Use this URL to cite or link to this record in EThOS: http://ethos.bl.uk/OrderDetails.do?uin=uk.bl.ethos.722839
Title: Modelling stress levels based on physiological responses to web contents
Author: Isiaka, Fatima
Awarding Body: Sheffield Hallam University
Current Institution: Sheffield Hallam University
Date of Award: 2017
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Abstract:
Capturing data on user experience of web applications and browsing is important in many ways. For instance, web designers and developers may find such data quite useful in enhancing navigational features of web pages; rehabilitation therapists, mental-health specialists and other biomedical personnel regularly use computer simulations to monitor and control the behaviour of patients. Marketing and law enforcement agencies are probably two of the most common beneficiaries of such data - with the success of online marketing increasingly requiring a good understanding of customers' online behaviour. On the other hand, law enforcement agents have for long been using lie detection methods - typically relying on human physiological functions - to determine the likelihood of falsehood in interrogations. Quite often, online user experience is studied via tangible measures such as task completion time, surveys and comprehensive tests from which data attributes are generated. Prediction of users' stress level and behaviour in some of these cases depends mostly on task completion time and number of clicks per given time interval. However, such approaches are generally subjective and rely heavily on distributional assumptions making the results prone to recording errors. We propose a novel method - PHYCOB I - that addresses the foregoing issues. Primary data were obtained from laboratory experiments during which forty-four volunteers had their synchronized physiological readings - Skin Conductance Response, Skin Temperature, Eye tracker sensors and users activity attributes taken by a specially designed sensing device. PHYCOB I then collects secondary data attributes from these synchronized physiological readings and uses them for two purposes. Firstly, naturally arising structures in the data are detected via identifying optimal responses and high level tonic phases and secondly users are classified into three different stress levels. The method's novelty derives from its ability to integrate physiological readings and eye movement records to identify hidden correlates by simply computing the delay for each increase in amplitude in reaction to webpages contents. This addresses the problem of latency faced in most physiological readings. Performance comparisons are made with conventional predictive methods such as Neural Network and Logistic Regression whereas multiple runs of the Forward Search algorithm and Principal Component Analysis are used to cross-validate the performance. Results show that PHYCOB I outperforms the conventional models in terms of both accuracy and reliability - that is, the average recoverable natural structures for the three models with respect to accuracy and reliability are more consistent within the PHYCOB I environment than with the other two. There are two main advantages of the proposed method - its resistance to over-fitting and its ability to automatically assess human stress levels while dealing with specific web contents. The latter is particularly important in that it can be used to predict which contents of webpages cause stress-induced emotions to users when involved in online activities. There are numerous potential extensions of the model including, but not limited to, applications in law enforcement - detecting abnormal online behaviour; online shopping (marketing) - predicting what captures customers attention and palliative in biomedical application such as detecting levels of stress in patients during physiotherapy sessions.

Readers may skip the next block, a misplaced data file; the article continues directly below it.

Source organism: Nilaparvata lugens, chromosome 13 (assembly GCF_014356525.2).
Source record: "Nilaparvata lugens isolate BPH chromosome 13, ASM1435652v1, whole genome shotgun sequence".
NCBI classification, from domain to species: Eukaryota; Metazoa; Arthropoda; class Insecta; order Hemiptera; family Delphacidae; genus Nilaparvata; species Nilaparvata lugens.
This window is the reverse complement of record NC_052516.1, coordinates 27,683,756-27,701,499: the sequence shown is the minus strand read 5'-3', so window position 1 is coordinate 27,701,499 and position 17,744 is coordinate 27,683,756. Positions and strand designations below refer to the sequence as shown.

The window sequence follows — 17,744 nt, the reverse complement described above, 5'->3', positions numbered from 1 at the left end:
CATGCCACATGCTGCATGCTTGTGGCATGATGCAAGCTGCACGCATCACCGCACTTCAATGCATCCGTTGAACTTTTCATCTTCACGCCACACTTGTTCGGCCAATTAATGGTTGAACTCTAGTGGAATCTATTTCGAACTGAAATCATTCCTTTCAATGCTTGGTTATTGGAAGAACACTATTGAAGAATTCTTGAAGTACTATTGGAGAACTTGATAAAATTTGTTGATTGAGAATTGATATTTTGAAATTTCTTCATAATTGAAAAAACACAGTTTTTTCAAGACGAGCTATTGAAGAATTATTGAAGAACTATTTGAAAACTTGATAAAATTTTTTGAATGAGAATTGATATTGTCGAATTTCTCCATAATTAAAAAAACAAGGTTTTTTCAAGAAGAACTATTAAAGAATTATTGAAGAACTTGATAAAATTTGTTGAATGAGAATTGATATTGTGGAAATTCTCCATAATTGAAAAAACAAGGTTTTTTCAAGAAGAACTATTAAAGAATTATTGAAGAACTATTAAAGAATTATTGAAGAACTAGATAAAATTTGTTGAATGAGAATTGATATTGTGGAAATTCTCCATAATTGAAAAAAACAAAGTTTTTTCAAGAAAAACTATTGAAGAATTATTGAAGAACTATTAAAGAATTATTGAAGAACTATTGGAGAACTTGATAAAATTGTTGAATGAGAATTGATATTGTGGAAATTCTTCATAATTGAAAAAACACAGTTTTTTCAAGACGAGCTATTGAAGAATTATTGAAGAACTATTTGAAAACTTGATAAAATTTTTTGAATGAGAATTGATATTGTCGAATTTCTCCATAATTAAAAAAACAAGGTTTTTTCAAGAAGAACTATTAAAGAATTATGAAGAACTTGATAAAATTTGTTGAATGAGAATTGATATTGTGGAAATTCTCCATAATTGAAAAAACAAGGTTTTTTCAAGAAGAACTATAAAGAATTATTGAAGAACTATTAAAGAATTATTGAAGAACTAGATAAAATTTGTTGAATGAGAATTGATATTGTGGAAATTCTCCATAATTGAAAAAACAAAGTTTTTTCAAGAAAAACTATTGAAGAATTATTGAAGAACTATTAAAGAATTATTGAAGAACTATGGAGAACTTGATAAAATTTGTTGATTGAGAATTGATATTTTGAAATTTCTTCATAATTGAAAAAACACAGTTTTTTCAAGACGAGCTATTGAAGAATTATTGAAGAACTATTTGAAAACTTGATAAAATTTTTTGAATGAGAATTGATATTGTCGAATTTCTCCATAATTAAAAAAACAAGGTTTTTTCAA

Supervisor: Not available Sponsor: Not available
Qualification Name: Thesis (Ph.D.) Qualification Level: Doctoral
EThOS ID: uk.bl.ethos.722839  DOI: Not available
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